This article is
- freely available
Chemical Affinity as Material Agency for Naturalizing Contextual Meaning
Nagaoka University of Technology, Nagaoka 940-2188, Japan
Biological Sciences, Binghamton University, Binghamton, New York 13754, USA
* Author to whom correspondence should be addressed.
Received: 15 December 2011; in revised form: 6 January 2012 / Accepted: 9 January 2012 / Published: 16 January 2012
Abstract: Chemical affinity involves the integration of two different types of interaction. One is the interaction operating between a pair of reactants while forming a chemical bond, and the other is the prior interaction between those reactants when they identify a reaction partner. The context of the environments under which chemical reactions proceed is identified by the interaction of the participating chemical reactants themselves unless the material process of internal measurement is substituted by theoretical artifacts in the form of imposed boundary conditions, as in the case, for example, of thermal equilibrium. The identification-interaction specific to each local participant serves as a preparation for the making of chemical bonds. The identification-interaction is intrinsically selective in precipitating those chemical bonds that are synthesized most rapidly among possible reactions. Once meta-stable products appear that mediate chemical syntheses and their partial decompositions without totally decomposing, those products would become selective because of their ongoing participation in the identification-interaction. One important natural example must have been the origin and evolution of life on Earth.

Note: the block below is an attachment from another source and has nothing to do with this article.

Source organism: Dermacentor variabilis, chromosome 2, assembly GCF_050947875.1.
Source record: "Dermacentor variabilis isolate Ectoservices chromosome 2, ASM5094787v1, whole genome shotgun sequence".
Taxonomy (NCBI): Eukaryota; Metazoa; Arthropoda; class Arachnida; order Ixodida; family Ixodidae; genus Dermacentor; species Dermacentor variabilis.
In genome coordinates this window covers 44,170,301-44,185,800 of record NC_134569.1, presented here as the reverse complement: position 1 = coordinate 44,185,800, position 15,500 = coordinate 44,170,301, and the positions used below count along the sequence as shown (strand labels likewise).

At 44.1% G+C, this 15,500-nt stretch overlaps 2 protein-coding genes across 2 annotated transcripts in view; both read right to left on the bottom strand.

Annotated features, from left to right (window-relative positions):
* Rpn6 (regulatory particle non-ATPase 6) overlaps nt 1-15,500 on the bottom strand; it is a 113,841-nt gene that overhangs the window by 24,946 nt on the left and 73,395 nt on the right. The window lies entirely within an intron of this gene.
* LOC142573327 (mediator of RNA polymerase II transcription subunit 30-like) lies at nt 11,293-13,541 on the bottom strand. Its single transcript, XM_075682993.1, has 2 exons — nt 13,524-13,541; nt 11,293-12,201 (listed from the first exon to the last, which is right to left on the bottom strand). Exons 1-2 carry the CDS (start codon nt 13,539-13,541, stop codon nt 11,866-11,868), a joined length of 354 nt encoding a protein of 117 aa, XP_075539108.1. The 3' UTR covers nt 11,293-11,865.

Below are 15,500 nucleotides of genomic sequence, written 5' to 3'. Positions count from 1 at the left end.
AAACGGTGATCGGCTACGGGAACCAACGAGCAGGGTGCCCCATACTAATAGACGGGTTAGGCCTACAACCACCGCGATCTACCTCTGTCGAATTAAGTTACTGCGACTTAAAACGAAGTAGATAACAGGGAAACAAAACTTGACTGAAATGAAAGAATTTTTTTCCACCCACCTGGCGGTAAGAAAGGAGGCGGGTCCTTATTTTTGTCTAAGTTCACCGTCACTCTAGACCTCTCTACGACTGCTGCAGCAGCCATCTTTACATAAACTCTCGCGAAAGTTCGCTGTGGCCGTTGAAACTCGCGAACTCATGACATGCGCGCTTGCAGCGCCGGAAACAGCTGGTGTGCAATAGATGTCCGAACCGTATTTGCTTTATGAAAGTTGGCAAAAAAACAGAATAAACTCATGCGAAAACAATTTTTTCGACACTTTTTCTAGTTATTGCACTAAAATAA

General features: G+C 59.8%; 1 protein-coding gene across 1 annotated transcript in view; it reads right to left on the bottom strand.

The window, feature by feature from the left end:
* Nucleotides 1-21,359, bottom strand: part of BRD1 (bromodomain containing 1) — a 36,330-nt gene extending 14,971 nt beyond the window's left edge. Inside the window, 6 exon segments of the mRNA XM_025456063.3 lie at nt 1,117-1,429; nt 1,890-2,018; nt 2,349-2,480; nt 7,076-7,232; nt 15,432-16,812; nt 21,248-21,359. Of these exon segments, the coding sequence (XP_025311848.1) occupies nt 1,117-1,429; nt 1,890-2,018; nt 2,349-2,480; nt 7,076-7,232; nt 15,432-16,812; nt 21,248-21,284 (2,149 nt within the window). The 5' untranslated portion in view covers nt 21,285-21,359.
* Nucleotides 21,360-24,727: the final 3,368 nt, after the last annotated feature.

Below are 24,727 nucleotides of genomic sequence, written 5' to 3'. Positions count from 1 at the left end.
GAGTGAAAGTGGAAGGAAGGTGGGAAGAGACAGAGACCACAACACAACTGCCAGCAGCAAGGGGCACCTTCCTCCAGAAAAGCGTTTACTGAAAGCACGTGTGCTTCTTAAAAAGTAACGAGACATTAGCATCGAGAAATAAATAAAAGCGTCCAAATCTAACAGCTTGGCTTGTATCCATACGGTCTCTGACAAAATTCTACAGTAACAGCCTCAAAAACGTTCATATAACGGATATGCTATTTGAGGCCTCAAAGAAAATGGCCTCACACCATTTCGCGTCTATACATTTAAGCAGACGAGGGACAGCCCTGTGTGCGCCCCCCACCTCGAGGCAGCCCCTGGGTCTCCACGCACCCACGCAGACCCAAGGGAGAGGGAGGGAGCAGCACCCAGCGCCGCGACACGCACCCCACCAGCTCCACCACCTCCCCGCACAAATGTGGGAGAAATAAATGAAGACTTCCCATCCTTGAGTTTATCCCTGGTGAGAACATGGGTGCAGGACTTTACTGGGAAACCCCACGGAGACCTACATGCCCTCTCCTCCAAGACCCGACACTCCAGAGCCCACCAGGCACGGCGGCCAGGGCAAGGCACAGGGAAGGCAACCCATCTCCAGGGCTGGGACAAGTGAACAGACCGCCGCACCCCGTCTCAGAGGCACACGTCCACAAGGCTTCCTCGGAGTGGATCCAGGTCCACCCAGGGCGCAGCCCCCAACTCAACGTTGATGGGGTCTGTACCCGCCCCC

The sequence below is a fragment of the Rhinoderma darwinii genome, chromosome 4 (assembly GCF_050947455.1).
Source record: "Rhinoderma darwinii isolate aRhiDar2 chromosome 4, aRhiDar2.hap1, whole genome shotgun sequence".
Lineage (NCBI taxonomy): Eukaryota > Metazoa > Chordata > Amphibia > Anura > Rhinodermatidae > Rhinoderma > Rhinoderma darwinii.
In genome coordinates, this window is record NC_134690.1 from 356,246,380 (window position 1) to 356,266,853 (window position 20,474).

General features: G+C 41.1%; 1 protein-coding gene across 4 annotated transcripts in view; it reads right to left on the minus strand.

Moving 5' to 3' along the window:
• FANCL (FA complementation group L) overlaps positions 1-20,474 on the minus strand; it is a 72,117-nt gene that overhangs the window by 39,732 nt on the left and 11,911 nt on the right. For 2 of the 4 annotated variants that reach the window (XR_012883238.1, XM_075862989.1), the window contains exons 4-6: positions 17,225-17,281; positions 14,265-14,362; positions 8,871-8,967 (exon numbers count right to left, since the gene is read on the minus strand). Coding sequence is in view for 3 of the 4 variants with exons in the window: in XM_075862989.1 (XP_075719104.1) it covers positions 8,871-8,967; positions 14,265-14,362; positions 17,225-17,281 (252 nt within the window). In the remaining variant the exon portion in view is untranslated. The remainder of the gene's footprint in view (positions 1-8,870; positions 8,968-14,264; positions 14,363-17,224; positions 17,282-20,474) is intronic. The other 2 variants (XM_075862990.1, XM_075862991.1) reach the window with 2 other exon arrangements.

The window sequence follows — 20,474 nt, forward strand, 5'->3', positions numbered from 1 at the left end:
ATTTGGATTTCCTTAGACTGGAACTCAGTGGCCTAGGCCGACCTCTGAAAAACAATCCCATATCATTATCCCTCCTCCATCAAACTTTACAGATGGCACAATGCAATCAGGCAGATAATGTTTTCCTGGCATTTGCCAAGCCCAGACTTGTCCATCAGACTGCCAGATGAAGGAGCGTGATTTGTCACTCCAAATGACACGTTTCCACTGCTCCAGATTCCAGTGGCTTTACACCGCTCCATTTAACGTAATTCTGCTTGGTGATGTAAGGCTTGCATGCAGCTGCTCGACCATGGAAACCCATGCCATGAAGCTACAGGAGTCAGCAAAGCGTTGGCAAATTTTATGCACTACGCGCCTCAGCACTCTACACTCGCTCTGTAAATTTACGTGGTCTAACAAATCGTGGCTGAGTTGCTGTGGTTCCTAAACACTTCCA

Keywords: chemical affinity; computation; covalent bond; cross-hierarchy exchange; internalism; measurement; meta-stable products; narrative forms; non-covalent bond; semiosis; time
Article StatisticsClick here to load and display the download statistics.
Notes: Multiple requests from the same IP address are counted as one view.
Cite This Article
MDPI and ACS Style
Matsuno, K.; Salthe, S.N. Chemical Affinity as Material Agency for Naturalizing Contextual Meaning. Information 2012, 3, 21-35.
Matsuno K, Salthe SN. Chemical Affinity as Material Agency for Naturalizing Contextual Meaning. Information. 2012; 3(1):21-35.
Matsuno, Koichiro; Salthe, Stanley N. 2012. "Chemical Affinity as Material Agency for Naturalizing Contextual Meaning." Information 3, no. 1: 21-35.